The new Volvo V90, just premiered at Geneva Motor Show, benefits from six decades of estate knowledge, starting with the Volvo Duett which was launched in 1953. It was the first car to meet the combined needs of drivers’ active leisure time and practical professional lives.
Volvo has sold more than 6 million estates worldwide, representing around a third of the total number of Volvos sold since the company’s foundation in 1927, giving it a well-deserved reputation for designing and building the ultimate family estates.
Few car companies can claim the same pedigree as Volvo Cars when it comes to the design and manufacture of family estates.
The Volvo Cars stand at Techno Classica in Essen, Germany, 6-10 April, is entirely devoted to the Swedish brand´s estate history, featuring a selection of six iconic estate models that have shaped Volvo’s history:
Launched in 1953, the Duett went on to become one of the most loved models ever. It was one of the first Volvos to be exported to the United States and it was immortalised in 1997 when featured on a Swedish postage stamp.
At the end of November 1967, Volvo presented the third variant in what was now developing into a complete car family known as the 140 Series: the Volvo 145. This design of the rear section has since become a well-known characteristic of all Volvo estates. The Volvo 145 quickly became an extremely popular estate and played an increasingly important role within the 140 Series.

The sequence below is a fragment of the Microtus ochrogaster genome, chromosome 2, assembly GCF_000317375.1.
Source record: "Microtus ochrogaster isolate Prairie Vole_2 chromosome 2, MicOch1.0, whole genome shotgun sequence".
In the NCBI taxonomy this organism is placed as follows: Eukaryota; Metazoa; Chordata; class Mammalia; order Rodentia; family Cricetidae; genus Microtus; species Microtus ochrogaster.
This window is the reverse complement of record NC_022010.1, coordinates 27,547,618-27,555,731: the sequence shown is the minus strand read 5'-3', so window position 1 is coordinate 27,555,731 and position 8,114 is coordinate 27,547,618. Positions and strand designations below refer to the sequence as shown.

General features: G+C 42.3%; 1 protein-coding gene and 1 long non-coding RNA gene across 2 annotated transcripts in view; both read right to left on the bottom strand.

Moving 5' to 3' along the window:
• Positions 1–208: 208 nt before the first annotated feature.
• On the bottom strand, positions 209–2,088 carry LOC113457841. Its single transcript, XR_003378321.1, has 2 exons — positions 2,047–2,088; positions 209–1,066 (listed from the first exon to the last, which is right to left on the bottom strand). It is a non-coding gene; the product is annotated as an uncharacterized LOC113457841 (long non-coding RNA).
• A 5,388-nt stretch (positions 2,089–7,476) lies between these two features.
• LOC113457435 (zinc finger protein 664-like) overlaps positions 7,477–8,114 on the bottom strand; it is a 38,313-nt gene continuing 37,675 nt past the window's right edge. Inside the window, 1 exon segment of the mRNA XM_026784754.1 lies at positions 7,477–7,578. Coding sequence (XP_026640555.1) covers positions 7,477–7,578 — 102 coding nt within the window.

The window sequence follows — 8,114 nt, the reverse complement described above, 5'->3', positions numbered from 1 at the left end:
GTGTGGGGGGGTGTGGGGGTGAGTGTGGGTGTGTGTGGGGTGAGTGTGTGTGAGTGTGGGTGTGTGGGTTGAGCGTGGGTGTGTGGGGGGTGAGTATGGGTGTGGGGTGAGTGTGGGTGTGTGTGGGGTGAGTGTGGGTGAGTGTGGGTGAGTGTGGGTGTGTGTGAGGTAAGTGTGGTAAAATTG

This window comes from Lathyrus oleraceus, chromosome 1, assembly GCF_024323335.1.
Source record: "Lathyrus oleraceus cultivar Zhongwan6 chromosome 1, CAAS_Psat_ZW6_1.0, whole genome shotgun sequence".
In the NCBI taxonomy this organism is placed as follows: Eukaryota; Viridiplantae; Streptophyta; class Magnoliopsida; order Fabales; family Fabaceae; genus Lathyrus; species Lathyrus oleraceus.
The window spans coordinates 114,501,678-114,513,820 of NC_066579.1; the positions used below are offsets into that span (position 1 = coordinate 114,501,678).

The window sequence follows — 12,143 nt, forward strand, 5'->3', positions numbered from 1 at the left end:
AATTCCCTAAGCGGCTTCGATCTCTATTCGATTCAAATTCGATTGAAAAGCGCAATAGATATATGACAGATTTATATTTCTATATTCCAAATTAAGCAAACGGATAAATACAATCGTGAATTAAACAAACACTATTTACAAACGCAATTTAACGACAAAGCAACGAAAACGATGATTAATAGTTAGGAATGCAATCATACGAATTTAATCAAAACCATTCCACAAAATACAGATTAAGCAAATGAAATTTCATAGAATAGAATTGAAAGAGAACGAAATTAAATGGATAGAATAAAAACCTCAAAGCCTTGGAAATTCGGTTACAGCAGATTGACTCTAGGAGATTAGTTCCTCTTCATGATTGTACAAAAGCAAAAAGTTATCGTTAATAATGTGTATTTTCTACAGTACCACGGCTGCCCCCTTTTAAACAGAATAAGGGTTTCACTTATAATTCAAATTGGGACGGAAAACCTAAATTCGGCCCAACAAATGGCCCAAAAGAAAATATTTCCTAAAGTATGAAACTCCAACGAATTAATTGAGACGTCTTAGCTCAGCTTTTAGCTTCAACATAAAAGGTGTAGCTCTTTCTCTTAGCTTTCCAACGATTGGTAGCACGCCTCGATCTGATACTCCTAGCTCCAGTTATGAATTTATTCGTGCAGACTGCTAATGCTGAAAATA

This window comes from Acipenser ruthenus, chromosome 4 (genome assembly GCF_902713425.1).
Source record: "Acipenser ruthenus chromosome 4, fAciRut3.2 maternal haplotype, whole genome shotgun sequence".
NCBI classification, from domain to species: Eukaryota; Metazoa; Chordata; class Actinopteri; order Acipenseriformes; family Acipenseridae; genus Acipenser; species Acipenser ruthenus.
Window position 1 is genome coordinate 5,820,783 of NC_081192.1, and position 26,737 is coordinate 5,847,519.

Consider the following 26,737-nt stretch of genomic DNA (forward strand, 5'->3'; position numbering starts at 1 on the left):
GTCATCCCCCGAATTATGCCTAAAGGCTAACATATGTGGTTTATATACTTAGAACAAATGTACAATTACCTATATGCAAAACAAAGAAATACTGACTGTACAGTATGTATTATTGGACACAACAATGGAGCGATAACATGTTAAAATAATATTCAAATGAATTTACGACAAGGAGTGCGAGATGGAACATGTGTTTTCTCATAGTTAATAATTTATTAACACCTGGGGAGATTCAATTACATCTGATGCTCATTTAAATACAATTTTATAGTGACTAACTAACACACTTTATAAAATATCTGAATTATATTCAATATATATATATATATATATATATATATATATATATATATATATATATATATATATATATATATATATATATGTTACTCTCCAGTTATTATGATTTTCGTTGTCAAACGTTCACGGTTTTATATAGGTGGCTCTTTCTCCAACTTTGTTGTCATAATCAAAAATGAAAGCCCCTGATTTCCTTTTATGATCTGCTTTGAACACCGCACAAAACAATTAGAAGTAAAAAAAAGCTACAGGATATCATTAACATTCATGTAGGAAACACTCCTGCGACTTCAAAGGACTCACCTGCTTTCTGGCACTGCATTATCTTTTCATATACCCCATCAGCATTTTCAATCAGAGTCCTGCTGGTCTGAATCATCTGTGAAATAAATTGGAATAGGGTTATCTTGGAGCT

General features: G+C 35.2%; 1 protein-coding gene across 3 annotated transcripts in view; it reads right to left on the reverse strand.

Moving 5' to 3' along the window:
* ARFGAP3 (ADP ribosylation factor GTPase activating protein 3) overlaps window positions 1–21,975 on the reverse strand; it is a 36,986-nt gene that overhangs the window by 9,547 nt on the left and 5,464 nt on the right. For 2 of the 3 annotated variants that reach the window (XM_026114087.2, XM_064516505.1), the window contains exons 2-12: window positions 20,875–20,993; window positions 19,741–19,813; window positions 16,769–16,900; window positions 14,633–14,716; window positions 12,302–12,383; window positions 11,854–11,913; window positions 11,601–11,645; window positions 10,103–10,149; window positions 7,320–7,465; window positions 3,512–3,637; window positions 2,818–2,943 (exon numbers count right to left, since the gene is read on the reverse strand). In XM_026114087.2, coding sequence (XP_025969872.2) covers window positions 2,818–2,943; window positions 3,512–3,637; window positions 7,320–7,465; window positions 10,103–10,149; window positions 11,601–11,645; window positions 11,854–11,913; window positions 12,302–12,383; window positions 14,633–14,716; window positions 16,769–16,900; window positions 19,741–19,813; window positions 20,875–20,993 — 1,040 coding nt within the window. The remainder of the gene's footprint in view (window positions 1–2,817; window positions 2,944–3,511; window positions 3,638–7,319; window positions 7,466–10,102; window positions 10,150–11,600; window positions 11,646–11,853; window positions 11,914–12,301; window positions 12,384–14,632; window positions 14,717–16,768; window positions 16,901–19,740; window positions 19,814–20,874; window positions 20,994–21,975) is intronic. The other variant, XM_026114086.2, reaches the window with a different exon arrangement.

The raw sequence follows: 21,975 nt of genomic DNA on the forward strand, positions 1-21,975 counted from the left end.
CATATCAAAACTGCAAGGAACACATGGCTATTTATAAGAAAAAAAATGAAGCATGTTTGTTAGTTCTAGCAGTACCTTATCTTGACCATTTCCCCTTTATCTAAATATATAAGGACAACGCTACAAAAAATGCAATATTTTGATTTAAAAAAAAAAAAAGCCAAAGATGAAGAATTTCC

A refresh of the 1800 sports coupe, the 1800 ES was known in England as a Shooting Brake: a sporty estate with space for hunting gear or golf clubs in the back.
The 1800 ES was introduced in the autumn of 1971, and its most exciting feature possibly being the huge rear windscreen that had no bezel whatsoever. Hinges and handles were fixed directly to the glass, which was very modern in the early 1970s.
As only around 8,000 1800 ES were built, it has become one of the most sought-after classic Volvo models.
In 1974, the archetypal Volvo estate car was launched: the 245 – a car still strongly associated with the brand. It remained in production for almost 20 years until 1993, and was also available in a more exclusive edition – the 265 with a V6 engine. The 1980s marked the launch of the 245 Turbo edition, the world’s first estate car with a turbo engine.
Volvo Cars Heritage is heading Volvo Cars’ participation at Techno-Classica, and has the task of safeguarding and presenting Volvo’s history and rich heritage. Volvo Cars Heritage can be found in Hall 3, stand number 3.0-164